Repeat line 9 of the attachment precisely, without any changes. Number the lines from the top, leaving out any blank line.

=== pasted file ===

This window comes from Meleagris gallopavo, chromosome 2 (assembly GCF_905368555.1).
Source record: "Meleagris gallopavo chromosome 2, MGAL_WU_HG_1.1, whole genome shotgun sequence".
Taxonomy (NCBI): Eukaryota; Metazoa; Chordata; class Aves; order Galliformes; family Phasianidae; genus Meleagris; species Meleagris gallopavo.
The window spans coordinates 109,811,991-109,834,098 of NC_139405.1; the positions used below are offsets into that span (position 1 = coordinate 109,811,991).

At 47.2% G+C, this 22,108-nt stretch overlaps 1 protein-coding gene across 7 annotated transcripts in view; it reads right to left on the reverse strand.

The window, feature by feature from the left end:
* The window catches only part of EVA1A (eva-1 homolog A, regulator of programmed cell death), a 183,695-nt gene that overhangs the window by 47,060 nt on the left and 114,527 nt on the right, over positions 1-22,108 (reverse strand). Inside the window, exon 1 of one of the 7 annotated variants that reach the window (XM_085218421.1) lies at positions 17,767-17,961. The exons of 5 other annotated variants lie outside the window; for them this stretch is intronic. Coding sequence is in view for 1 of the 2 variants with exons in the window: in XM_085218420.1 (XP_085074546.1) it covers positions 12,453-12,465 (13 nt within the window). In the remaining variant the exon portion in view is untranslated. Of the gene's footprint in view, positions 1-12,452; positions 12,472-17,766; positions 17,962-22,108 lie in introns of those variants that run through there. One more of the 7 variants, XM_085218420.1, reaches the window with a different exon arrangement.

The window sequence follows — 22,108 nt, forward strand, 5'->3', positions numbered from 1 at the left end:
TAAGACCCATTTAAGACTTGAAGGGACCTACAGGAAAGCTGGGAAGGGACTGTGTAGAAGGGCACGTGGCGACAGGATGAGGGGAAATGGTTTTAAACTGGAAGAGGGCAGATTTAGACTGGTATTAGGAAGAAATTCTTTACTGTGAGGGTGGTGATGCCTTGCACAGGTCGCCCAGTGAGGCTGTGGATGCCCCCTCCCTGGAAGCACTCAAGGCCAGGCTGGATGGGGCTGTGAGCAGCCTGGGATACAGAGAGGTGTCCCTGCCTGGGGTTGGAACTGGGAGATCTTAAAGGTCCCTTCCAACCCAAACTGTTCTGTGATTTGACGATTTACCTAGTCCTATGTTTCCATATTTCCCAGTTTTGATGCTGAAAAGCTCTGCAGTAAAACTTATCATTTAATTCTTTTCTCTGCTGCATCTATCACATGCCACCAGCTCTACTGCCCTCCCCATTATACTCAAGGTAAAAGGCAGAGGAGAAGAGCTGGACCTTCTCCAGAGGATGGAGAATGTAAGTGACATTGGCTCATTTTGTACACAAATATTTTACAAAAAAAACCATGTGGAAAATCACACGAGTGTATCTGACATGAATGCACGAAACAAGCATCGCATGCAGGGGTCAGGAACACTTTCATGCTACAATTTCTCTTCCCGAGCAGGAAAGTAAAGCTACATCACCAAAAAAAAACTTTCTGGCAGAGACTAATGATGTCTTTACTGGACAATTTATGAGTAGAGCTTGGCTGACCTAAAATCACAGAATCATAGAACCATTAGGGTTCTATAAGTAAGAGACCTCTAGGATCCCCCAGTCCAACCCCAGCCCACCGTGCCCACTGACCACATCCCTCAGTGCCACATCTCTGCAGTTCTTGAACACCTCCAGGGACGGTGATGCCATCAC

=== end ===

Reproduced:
TAAGACCCATTTAAGACTTGAAGGGACCTACAGGAAAGCTGGGAAGGGACTGTGTAGAAGGGCACGTGGCGACAGGATGAGGGGAAATGGTTTTAAACTGGAAGAGGGCAGATTTAGACTGGTATTAGGAAGAAATTCTTTACTGTGAGGGTGGTGATGCCTTGCACAGGTCGCCCAGTGAGGCTGTGGATGCCCCCTCCCTGGAAGCACTCAAGGCCAGGCTGGATGGGGCTGTGAGCAGCCTGGGATACAGAGAGGTGTCCCTGCCTGGGGTTGGAACTGGGAGATCTTAAAGGTCCCTTCCAACCCAAACTGTTCTGTGATTTGACGATTTACCTAGTCCTATGTTTCCATATTTCCCAGTTTTGATGCTGAAAAGCTCTGCAGTAAAACTTATCATTTAATTCTTTTCTCTGCTGCATCTATCACATGCCACCAGCTCTACTGCCCTCCCCATTATACTCAAGGTAAAAGGCAGAGGAGAAGAGCTGGACCTTCTCCAGAGGATGGAGAATGTAAGTGACATTGGCTCATTTTGTACACAAATATTTTACAAAAAAAACCATGTGGAAAATCACACGAGTGTATCTGACATGAATGCACGAAACAAGCATCGCATGCAGGGGTCAGGAACACTTTCATGCTACAATTTCTCTTCCCGAGCAGGAAAGTAAAGCTACATCACCAAAAAAAAACTTTCTGGCAGAGACTAATGATGTCTTTACTGGACAATTTATGAGTAGAGCTTGGCTGACCTAAAATCACAGAATCATAGAACCATTAGGGTTCTATAAGTAAGAGACCTCTAGGATCCCCCAGTCCAACCCCAGCCCACCGTGCCCACTGACCACATCCCTCAGTGCCACATCTCTGCAGTTCTTGAACACCTCCAGGGACGGTGATGCCATCAC